Clemmensen reduction: Definition, Mechanism, Synthetic Applications, Limitations

 Clemmensen reduction
Clemmensen reduction

Clemmensen reduction involves the reduction of aldehyde or ketone into alkane.

Aldehyde or ketone reacts with Zn-Hg in the presence of conc. hydrochloric acid to form the corresponding hydrocarbon. This reaction is known as Clemmensen reduction.

Clemmenson reduction
Clemmenson reduction

In this reaction, acid supplies proton to the oxygen. At the same time, metal supplies an electron pair to electron-deficient carbonyl carbon to form carbanion.

The carbanion mechanism or the carbenoid mechanism can both be used to carry out this reaction mechanism. The carbanion mechanism entails a direct Zn attack on protonated carbon, whereas the carbenoid mechanism is a radical reaction that involves a reduction at the zinc catalyst surface.

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Mechanism of Clemmensen reduction

The mechanism involves three steps

First step : Formation of carbanion

Clemmensen reduction

Second step : Elimination of water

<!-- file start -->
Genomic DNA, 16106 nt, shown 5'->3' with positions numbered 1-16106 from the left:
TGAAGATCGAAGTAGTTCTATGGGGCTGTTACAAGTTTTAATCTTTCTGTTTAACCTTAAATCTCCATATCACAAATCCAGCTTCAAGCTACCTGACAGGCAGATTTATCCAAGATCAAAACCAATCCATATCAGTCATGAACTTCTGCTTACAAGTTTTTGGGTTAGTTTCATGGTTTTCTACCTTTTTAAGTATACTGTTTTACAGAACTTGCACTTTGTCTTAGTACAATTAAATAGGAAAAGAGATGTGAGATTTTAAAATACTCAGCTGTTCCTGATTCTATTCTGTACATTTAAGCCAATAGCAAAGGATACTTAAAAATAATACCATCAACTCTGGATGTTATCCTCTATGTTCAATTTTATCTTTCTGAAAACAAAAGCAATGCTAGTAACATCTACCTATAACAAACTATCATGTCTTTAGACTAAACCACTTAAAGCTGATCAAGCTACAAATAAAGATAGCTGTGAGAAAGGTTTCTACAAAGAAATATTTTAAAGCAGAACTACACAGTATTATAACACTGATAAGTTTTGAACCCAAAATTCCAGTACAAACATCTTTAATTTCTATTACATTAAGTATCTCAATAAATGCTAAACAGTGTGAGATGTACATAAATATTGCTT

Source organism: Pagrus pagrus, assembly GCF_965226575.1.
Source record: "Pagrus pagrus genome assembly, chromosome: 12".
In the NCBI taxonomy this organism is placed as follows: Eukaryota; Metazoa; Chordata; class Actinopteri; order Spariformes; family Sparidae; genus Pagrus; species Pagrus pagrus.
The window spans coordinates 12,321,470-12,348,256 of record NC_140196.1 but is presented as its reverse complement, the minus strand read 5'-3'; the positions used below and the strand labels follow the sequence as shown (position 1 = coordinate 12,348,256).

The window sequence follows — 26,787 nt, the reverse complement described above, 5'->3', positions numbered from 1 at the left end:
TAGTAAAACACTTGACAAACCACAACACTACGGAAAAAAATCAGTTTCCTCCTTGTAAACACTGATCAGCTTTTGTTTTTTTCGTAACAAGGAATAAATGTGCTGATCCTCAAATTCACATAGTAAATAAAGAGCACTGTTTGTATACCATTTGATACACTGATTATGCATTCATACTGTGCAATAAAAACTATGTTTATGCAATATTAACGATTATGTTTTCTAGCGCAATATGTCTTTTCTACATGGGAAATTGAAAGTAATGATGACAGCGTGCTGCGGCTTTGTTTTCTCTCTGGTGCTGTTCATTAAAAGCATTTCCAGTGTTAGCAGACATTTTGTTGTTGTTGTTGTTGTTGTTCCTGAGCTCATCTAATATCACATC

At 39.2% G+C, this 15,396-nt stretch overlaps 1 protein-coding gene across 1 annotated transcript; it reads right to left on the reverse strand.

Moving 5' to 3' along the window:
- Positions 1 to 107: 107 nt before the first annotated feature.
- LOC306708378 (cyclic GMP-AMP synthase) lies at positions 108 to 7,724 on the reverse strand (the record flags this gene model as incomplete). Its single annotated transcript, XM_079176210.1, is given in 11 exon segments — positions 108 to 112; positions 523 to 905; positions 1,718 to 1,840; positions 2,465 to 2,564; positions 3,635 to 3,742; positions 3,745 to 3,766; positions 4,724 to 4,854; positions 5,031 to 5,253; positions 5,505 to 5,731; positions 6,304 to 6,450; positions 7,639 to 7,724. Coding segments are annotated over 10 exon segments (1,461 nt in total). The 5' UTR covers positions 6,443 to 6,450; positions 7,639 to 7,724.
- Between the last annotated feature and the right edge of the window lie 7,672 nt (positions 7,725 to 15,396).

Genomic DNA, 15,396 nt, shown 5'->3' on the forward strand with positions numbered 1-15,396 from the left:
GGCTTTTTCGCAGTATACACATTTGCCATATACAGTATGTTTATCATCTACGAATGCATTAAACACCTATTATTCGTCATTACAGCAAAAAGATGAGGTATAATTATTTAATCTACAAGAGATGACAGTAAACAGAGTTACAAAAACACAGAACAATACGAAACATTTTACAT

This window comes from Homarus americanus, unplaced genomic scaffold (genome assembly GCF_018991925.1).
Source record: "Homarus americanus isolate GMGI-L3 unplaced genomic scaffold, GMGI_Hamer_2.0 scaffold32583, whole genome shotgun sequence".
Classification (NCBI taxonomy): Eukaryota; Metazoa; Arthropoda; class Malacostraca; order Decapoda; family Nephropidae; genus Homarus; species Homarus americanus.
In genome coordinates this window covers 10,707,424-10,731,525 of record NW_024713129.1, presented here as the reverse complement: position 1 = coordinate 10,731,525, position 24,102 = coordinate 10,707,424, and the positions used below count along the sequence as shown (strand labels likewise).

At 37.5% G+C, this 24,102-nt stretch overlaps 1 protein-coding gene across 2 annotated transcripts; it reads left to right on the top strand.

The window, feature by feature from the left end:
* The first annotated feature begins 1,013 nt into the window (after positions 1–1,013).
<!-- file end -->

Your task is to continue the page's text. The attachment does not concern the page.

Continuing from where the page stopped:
Clemmensen reduction

Third step: Addition of proton

Clemmensen reduction

Apllications of Clemmensen reduction

  • The reduction mechanism is commonly used to convert the carbonyl group to the methyl group.
  • It is an important application in preparing polycyclic aromatic compounds containing unbranched side hydrocarbon chains.
  • It is commonly used to convert acyl benzene to alkyl benzene.

Some synthetic applications

1. Conversion of acetophenone into ethyl benzene.

2. Conversion of pyrrole to dihydropyrrole and pyrrolidine


This reaction can not be used for acid senstitive substances. Additionally, this method cannot reduce the -COOH group. 


  • Morrison, R. T., & Boyd, R. N., Organic chemistry, Allyn and Bacon, Inc. 1987.
  • March, J., Advanced Organic Chemistry, Wiley Eastern Limited, 1986.
  • Skyes, P., A Guide Book to Mechanism in Organic Chemistry, Second edition, Orient Longman Ltd., 1988.

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Kabita Sharma

Kabita Sharma, a Central Department of Chemistry graduate, is a young enthusiast interested in exploring nature's intricate chemistry. Her focus areas include organic chemistry, drug design, chemical biology, computational chemistry, and natural products. Her goal is to improve the comprehension of chemistry among a diverse audience through writing.

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